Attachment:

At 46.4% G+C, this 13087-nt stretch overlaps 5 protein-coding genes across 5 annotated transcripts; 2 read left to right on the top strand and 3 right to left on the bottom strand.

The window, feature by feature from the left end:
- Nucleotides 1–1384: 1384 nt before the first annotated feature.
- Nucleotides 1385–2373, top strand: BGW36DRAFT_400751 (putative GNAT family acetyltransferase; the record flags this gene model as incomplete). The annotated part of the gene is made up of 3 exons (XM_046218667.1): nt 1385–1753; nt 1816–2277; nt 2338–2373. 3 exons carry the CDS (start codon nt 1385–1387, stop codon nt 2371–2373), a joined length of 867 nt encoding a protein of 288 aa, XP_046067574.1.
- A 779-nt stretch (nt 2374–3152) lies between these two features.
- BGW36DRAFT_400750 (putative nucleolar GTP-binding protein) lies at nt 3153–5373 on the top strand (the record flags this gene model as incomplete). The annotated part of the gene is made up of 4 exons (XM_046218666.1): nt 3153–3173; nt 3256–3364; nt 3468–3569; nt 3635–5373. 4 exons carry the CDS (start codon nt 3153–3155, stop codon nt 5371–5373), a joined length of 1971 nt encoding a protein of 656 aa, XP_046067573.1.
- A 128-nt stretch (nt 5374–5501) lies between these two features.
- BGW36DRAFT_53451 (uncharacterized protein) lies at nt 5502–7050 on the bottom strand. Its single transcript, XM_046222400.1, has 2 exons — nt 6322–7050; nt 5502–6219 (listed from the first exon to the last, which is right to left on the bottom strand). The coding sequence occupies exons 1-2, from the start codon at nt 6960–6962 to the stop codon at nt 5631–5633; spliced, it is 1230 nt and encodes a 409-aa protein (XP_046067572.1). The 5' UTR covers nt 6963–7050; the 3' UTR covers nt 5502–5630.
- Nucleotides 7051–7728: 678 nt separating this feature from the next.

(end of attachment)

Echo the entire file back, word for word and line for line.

At 46.4% G+C, this 13087-nt stretch overlaps 5 protein-coding genes across 5 annotated transcripts; 2 read left to right on the top strand and 3 right to left on the bottom strand.

The window, feature by feature from the left end:
- Nucleotides 1–1384: 1384 nt before the first annotated feature.
- Nucleotides 1385–2373, top strand: BGW36DRAFT_400751 (putative GNAT family acetyltransferase; the record flags this gene model as incomplete). The annotated part of the gene is made up of 3 exons (XM_046218667.1): nt 1385–1753; nt 1816–2277; nt 2338–2373. 3 exons carry the CDS (start codon nt 1385–1387, stop codon nt 2371–2373), a joined length of 867 nt encoding a protein of 288 aa, XP_046067574.1.
- A 779-nt stretch (nt 2374–3152) lies between these two features.
- BGW36DRAFT_400750 (putative nucleolar GTP-binding protein) lies at nt 3153–5373 on the top strand (the record flags this gene model as incomplete). The annotated part of the gene is made up of 4 exons (XM_046218666.1): nt 3153–3173; nt 3256–3364; nt 3468–3569; nt 3635–5373. 4 exons carry the CDS (start codon nt 3153–3155, stop codon nt 5371–5373), a joined length of 1971 nt encoding a protein of 656 aa, XP_046067573.1.
- A 128-nt stretch (nt 5374–5501) lies between these two features.
- BGW36DRAFT_53451 (uncharacterized protein) lies at nt 5502–7050 on the bottom strand. Its single transcript, XM_046222400.1, has 2 exons — nt 6322–7050; nt 5502–6219 (listed from the first exon to the last, which is right to left on the bottom strand). The coding sequence occupies exons 1-2, from the start codon at nt 6960–6962 to the stop codon at nt 5631–5633; spliced, it is 1230 nt and encodes a 409-aa protein (XP_046067572.1). The 5' UTR covers nt 6963–7050; the 3' UTR covers nt 5502–5630.
- Nucleotides 7051–7728: 678 nt separating this feature from the next.